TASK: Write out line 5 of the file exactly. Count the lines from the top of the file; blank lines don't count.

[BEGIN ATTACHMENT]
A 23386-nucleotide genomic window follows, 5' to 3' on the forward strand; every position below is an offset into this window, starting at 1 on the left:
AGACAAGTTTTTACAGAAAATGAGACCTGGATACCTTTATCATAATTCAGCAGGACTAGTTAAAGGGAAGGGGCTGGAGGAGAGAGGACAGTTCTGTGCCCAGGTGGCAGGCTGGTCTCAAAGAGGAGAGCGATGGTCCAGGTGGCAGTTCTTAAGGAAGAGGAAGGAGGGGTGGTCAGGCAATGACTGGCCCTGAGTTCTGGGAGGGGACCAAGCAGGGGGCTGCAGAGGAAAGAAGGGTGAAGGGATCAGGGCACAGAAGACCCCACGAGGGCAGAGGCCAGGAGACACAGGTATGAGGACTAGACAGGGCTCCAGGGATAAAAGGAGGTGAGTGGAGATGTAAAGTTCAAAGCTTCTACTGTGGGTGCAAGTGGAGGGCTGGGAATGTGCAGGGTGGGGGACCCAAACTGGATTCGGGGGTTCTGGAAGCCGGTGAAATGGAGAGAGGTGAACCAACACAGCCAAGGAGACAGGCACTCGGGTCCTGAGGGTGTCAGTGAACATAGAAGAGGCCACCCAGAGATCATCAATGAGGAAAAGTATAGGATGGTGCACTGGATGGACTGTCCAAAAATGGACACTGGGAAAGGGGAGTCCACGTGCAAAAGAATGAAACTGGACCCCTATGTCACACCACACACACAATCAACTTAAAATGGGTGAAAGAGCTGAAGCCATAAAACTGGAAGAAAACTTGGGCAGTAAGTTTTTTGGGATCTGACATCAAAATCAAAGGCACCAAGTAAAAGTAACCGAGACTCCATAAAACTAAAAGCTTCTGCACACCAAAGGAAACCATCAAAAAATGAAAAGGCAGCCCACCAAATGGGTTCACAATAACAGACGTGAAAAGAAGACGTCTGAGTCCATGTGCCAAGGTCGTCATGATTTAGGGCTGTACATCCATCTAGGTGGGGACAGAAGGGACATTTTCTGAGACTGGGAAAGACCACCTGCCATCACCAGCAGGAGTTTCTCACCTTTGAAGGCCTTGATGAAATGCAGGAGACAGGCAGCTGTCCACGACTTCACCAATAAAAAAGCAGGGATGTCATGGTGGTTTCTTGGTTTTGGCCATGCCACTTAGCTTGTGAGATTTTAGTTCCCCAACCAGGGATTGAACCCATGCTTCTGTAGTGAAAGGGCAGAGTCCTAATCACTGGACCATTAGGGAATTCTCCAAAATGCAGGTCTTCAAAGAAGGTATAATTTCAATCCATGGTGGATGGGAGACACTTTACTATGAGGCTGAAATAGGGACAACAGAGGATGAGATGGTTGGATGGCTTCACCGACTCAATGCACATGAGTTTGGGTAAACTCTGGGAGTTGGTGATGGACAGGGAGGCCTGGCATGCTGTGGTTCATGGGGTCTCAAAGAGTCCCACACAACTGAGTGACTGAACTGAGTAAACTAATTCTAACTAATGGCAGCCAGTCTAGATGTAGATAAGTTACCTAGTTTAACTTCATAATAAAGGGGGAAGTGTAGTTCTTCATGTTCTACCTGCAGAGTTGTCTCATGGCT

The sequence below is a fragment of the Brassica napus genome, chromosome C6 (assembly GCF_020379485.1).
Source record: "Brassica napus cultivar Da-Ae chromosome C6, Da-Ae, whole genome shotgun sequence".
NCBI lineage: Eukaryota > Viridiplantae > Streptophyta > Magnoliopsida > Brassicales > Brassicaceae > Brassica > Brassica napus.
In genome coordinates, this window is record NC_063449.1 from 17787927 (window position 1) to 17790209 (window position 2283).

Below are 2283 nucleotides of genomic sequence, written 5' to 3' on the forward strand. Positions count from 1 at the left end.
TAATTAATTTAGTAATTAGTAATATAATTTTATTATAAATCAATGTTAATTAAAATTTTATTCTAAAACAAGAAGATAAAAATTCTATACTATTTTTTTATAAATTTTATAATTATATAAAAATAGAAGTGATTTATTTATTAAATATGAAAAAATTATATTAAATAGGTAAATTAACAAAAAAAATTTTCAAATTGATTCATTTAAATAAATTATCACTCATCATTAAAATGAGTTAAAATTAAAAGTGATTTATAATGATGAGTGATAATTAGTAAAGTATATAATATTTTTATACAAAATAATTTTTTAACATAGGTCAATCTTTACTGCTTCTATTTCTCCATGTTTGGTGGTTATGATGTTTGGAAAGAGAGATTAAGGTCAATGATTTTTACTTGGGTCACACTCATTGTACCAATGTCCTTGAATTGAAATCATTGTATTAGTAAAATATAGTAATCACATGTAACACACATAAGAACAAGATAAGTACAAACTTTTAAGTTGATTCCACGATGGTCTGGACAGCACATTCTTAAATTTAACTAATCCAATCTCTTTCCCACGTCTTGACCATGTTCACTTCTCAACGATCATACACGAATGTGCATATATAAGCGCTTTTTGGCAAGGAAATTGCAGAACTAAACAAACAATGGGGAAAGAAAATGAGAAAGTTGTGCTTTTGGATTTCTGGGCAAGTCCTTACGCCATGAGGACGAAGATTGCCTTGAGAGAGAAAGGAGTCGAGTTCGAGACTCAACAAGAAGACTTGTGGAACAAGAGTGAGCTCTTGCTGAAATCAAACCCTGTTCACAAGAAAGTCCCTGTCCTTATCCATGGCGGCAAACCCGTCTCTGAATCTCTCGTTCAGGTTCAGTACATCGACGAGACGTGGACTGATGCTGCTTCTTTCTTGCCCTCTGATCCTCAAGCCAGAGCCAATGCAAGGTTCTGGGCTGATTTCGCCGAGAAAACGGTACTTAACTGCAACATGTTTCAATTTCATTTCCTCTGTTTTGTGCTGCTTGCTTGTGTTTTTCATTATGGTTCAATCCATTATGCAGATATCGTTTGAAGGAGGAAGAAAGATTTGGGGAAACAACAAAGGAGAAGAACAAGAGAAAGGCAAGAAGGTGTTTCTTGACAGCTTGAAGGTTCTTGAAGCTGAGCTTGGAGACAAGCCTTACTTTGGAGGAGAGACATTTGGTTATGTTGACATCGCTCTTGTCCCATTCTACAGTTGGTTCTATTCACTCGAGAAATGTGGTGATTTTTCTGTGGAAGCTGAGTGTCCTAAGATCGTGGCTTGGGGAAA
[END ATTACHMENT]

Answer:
NCBI lineage: Eukaryota > Viridiplantae > Streptophyta > Magnoliopsida > Brassicales > Brassicaceae > Brassica > Brassica napus.